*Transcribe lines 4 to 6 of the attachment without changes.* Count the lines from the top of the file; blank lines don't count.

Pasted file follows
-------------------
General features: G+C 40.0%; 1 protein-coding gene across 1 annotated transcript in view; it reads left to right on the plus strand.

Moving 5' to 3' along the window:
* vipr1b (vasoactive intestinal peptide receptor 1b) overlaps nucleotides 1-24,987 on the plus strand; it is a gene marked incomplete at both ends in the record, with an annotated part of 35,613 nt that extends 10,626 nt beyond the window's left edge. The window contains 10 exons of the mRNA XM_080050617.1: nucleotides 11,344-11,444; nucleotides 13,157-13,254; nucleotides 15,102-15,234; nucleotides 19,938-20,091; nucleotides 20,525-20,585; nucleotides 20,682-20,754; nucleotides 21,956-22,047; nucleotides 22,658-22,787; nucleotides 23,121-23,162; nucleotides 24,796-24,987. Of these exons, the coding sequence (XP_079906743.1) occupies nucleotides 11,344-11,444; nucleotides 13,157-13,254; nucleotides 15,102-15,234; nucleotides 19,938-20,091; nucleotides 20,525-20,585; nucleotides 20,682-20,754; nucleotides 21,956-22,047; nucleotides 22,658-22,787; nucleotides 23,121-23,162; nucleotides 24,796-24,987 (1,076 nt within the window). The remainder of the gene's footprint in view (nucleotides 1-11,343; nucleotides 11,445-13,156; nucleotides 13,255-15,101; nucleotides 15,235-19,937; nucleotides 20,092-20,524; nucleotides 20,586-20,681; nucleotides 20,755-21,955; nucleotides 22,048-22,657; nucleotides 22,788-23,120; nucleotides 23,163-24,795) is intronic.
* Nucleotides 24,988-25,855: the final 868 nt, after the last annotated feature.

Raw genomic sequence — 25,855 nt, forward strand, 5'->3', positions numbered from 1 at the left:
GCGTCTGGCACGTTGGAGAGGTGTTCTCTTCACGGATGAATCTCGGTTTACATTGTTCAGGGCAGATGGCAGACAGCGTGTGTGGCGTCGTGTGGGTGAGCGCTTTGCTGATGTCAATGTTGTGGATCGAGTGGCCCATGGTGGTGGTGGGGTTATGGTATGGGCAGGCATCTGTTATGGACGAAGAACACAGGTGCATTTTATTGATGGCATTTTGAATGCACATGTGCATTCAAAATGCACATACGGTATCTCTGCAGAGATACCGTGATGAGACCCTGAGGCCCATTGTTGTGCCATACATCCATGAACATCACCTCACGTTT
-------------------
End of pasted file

* Nucleotides 24,988-25,855: the final 868 nt, after the last annotated feature.

Raw genomic sequence — 25,855 nt, forward strand, 5'->3', positions numbered from 1 at the left:
GCGTCTGGCACGTTGGAGAGGTGTTCTCTTCACGGATGAATCTCGGTTTACATTGTTCAGGGCAGATGGCAGACAGCGTGTGTGGCGTCGTGTGGGTGAGCGCTTTGCTGATGTCAATGTTGTGGATCGAGTGGCCCATGGTGGTGGTGGGGTTATGGTATGGGCAGGCATCTGTTATGGACGAAGAACACAGGTGCATTTTATTGATGGCATTTTGAATGCACATGTGCATTCAAAATGCACATACGGTATCTCTGCAGAGATACCGTGATGAGACCCTGAGGCCCATTGTTGTGCCATACATCCATGAACATCACCTCACGTTT